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The answer to Convolute a gaussian kernel with a large array of off-grid centroids without looping? (how to make "A Thousand (Gaussian) Points of Light" ) involves summing a 3D array over its stacked direction. This question however is about convolution using continuous functions rather than summation.

The answer there mentions

a Fredholm integral equation of the first kind

and that may work here as well.


I'd like to know how to convolute $f(x, y)$ with a parametric shape; a 1D distribution along a parametric path as defined by $g(t), \ x(t), \ y(t)$ in Python, resulting in a 2D array of $f * g$.

A simple, illustrative example of this would be:

$$g(t) = \frac{\Gamma^2}{(t-t_0)^2 + \Gamma^2} \ \ \ \text{ (the 1D function)}$$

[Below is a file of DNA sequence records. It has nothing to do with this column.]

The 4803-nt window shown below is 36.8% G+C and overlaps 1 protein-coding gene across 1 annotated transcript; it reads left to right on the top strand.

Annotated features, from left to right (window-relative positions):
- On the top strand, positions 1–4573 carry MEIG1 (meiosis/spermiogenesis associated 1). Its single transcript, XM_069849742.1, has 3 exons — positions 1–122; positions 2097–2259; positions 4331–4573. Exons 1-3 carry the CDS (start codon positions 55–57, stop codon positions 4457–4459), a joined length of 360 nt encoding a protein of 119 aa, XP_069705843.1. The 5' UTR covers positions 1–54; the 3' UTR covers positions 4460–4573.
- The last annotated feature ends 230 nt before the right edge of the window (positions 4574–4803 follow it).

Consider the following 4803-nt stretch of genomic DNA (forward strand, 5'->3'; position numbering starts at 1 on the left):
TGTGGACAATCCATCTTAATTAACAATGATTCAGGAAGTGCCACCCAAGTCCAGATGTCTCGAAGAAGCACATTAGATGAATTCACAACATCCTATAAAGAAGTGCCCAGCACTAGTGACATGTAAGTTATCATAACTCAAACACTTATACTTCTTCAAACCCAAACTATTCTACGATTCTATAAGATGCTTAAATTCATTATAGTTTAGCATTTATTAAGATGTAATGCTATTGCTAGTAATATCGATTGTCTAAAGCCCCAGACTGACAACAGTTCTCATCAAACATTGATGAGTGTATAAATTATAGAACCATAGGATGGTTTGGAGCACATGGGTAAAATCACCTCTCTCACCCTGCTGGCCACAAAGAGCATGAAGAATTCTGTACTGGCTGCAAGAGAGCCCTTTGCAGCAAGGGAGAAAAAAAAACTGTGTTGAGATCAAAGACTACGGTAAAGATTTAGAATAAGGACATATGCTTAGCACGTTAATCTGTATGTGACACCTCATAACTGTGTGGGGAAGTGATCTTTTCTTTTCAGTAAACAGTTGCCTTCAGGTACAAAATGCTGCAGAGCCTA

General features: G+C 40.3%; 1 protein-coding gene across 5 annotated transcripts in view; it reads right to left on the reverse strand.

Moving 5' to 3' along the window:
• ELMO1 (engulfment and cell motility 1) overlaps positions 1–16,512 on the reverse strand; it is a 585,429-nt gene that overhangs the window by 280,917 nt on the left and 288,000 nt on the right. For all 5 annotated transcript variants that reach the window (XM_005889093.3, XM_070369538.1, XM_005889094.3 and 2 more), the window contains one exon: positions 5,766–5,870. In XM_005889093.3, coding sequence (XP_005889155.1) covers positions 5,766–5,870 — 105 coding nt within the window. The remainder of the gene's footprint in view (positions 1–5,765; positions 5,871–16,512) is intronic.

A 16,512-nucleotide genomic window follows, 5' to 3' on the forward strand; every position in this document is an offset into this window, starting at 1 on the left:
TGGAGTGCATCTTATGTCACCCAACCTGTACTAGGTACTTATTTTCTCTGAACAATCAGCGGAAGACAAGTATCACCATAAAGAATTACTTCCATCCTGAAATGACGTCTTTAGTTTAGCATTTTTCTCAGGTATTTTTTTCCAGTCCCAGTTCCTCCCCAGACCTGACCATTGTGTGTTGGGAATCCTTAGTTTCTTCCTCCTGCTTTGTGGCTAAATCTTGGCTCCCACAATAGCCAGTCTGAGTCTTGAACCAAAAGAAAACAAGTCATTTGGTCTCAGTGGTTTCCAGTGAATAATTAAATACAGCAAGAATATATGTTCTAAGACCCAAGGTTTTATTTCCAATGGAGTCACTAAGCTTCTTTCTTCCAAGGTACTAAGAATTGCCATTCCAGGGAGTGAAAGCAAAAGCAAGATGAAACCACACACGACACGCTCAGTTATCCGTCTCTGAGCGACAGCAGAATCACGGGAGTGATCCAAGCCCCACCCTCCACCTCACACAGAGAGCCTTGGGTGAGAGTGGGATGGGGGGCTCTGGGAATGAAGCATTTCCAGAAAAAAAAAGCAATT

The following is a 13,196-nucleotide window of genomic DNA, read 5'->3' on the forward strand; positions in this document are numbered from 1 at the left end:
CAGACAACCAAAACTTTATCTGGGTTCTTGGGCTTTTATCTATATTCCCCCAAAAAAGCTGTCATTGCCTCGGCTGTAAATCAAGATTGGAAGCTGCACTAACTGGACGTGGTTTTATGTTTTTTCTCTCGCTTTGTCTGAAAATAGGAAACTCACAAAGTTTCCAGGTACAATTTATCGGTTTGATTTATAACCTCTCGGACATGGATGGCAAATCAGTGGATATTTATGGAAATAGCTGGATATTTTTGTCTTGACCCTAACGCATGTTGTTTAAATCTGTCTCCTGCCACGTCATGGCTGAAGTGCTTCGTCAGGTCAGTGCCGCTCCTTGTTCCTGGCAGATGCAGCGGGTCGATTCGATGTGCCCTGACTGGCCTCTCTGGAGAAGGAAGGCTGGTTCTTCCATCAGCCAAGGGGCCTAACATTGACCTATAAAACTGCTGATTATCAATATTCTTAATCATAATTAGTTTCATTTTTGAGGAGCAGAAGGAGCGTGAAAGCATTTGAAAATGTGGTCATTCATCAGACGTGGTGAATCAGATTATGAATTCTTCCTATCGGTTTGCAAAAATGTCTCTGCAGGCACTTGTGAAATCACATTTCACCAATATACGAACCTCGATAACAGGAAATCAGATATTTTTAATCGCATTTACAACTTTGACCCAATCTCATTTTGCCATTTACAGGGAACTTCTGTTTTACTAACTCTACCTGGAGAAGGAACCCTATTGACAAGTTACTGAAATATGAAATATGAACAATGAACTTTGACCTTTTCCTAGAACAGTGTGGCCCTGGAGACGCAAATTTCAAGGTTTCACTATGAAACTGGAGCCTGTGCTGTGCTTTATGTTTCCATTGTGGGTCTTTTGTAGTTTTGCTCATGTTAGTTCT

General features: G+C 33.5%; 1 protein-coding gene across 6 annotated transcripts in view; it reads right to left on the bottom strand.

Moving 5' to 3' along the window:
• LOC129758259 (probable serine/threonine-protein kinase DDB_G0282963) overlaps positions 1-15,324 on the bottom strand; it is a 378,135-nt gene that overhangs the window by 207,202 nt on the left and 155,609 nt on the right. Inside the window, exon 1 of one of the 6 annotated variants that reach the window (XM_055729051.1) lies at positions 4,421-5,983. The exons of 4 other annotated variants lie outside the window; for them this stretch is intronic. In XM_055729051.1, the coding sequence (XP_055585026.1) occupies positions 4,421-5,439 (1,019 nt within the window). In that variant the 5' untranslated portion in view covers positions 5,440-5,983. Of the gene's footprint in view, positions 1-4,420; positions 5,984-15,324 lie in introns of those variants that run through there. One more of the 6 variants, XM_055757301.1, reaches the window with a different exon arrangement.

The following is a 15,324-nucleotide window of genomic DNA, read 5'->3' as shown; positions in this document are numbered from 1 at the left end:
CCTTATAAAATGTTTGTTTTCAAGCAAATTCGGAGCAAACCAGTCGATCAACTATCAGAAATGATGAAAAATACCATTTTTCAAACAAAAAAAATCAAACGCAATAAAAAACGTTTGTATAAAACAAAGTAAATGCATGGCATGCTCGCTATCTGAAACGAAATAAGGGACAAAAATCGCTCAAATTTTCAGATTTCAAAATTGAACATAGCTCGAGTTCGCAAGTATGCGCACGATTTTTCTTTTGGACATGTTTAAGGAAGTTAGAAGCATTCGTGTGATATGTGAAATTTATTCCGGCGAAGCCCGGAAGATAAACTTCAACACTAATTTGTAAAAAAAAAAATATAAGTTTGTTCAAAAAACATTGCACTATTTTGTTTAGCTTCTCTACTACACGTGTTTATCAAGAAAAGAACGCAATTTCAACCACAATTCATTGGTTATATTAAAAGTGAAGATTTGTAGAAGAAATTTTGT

$$x(t), \ y(t) = a\cos(t), \ a\sin(t) \ \ \ \text{ (over the 2D path)}$$

$$f(x, y) = \exp(-(x^2+y^2)/2 \sigma^2) \ \ \ \text{ (the 2D kernel)}$$

If $a=1, \ t_0 = \pi/3, \ \Gamma = \pi/30 \text{ and } \sigma=0.05$ then I can approximate it brute force as follows; I've made the parametric variable $t$ step size large intentionally to illustrate the sum. Making it sufficiently densely spaced to reduce the error in the result and adding the appropriate normalization (omitted here) is the brute-force solution, I'm wondering if I'm missing a simpler solution that might be better in cases where the parametric function is longer and more complicated.

note: "Better" in this case means faster, as in running mostly in compiled code of some Python method or library; this calculation will be done perhaps 100 times each time a user touches a slider in an interactive simulation.

result of convolution of a Gaussian with a 1D Lorentzian along a parametric path

import numpy as np
import matplotlib.pyplot as plt

t_0 = np.pi/3
gamma = np.pi/20
a = 1.
sigma = 0.05

all_t = np.linspace(0, 2*np.pi, 50) # big steps to make it bumpy
all_g = gamma**2 / ((all_t - t_0)**2 + gamma**2)

y, x = np.mgrid[-1:2:501j, -1:2:501j]

result = np.zeros_like(y)
for (yc, xc), g in zip(zip(*[a * f(all_t) for f in (np.sin, np.cos)]), all_g):